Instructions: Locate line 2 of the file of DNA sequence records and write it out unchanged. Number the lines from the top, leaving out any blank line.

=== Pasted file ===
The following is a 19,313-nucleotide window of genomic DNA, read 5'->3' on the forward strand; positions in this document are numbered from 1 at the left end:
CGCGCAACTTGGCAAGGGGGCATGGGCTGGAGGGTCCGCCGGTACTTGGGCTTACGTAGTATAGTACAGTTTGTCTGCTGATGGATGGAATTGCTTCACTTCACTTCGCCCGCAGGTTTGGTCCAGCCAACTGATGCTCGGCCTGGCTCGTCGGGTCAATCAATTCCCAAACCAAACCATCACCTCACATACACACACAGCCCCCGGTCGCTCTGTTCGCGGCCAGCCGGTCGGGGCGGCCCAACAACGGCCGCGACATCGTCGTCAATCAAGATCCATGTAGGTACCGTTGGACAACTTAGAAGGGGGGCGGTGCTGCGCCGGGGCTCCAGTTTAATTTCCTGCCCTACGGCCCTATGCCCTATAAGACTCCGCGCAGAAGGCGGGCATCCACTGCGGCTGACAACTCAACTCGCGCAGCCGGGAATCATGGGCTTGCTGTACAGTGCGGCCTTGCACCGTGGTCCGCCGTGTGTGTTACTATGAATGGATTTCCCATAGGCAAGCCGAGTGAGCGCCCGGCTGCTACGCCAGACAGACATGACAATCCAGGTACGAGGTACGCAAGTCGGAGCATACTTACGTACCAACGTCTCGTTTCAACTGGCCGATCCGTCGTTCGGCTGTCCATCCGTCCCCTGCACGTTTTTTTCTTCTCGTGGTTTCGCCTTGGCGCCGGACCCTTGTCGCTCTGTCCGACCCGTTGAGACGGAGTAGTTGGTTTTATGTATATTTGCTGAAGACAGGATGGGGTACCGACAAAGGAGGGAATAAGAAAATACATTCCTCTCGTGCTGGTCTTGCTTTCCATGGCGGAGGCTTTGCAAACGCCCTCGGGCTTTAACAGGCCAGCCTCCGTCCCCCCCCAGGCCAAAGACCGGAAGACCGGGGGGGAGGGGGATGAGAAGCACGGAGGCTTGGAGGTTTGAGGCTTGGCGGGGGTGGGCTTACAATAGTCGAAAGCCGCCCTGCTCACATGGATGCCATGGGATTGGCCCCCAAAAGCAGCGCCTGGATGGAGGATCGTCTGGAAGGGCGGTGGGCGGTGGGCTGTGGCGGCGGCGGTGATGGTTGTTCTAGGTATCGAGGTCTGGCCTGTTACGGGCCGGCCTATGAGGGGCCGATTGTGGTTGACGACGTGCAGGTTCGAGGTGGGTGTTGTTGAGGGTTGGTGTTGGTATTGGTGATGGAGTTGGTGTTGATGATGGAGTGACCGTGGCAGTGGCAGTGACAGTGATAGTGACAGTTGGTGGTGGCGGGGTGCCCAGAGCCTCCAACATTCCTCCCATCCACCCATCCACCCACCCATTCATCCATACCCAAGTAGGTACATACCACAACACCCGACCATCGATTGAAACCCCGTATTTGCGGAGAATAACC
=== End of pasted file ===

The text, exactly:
CGCGCAACTTGGCAAGGGGGCATGGGCTGGAGGGTCCGCCGGTACTTGGGCTTACGTAGTATAGTACAGTTTGTCTGCTGATGGATGGAATTGCTTCACTTCACTTCGCCCGCAGGTTTGGTCCAGCCAACTGATGCTCGGCCTGGCTCGTCGGGTCAATCAATTCCCAAACCAAACCATCACCTCACATACACACACAGCCCCCGGTCGCTCTGTTCGCGGCCAGCCGGTCGGGGCGGCCCAACAACGGCCGCGACATCGTCGTCAATCAAGATCCATGTAGGTACCGTTGGACAACTTAGAAGGGGGGCGGTGCTGCGCCGGGGCTCCAGTTTAATTTCCTGCCCTACGGCCCTATGCCCTATAAGACTCCGCGCAGAAGGCGGGCATCCACTGCGGCTGACAACTCAACTCGCGCAGCCGGGAATCATGGGCTTGCTGTACAGTGCGGCCTTGCACCGTGGTCCGCCGTGTGTGTTACTATGAATGGATTTCCCATAGGCAAGCCGAGTGAGCGCCCGGCTGCTACGCCAGACAGACATGACAATCCAGGTACGAGGTACGCAAGTCGGAGCATACTTACGTACCAACGTCTCGTTTCAACTGGCCGATCCGTCGTTCGGCTGTCCATCCGTCCCCTGCACGTTTTTTTCTTCTCGTGGTTTCGCCTTGGCGCCGGACCCTTGTCGCTCTGTCCGACCCGTTGAGACGGAGTAGTTGGTTTTATGTATATTTGCTGAAGACAGGATGGGGTACCGACAAAGGAGGGAATAAGAAAATACATTCCTCTCGTGCTGGTCTTGCTTTCCATGGCGGAGGCTTTGCAAACGCCCTCGGGCTTTAACAGGCCAGCCTCCGTCCCCCCCCAGGCCAAAGACCGGAAGACCGGGGGGGAGGGGGATGAGAAGCACGGAGGCTTGGAGGTTTGAGGCTTGGCGGGGGTGGGCTTACAATAGTCGAAAGCCGCCCTGCTCACATGGATGCCATGGGATTGGCCCCCAAAAGCAGCGCCTGGATGGAGGATCGTCTGGAAGGGCGGTGGGCGGTGGGCTGTGGCGGCGGCGGTGATGGTTGTTCTAGGTATCGAGGTCTGGCCTGTTACGGGCCGGCCTATGAGGGGCCGATTGTGGTTGACGACGTGCAGGTTCGAGGTGGGTGTTGTTGAGGGTTGGTGTTGGTATTGGTGATGGAGTTGGTGTTGATGATGGAGTGACCGTGGCAGTGGCAGTGACAGTGATAGTGACAGTTGGTGGTGGCGGGGTGCCCAGAGCCTCCAACATTCCTCCCATCCACCCATCCACCCACCCATTCATCCATACCCAAGTAGGTACATACCACAACACCCGACCATCGATTGAAACCCCGTATTTGCGGAGAATAACC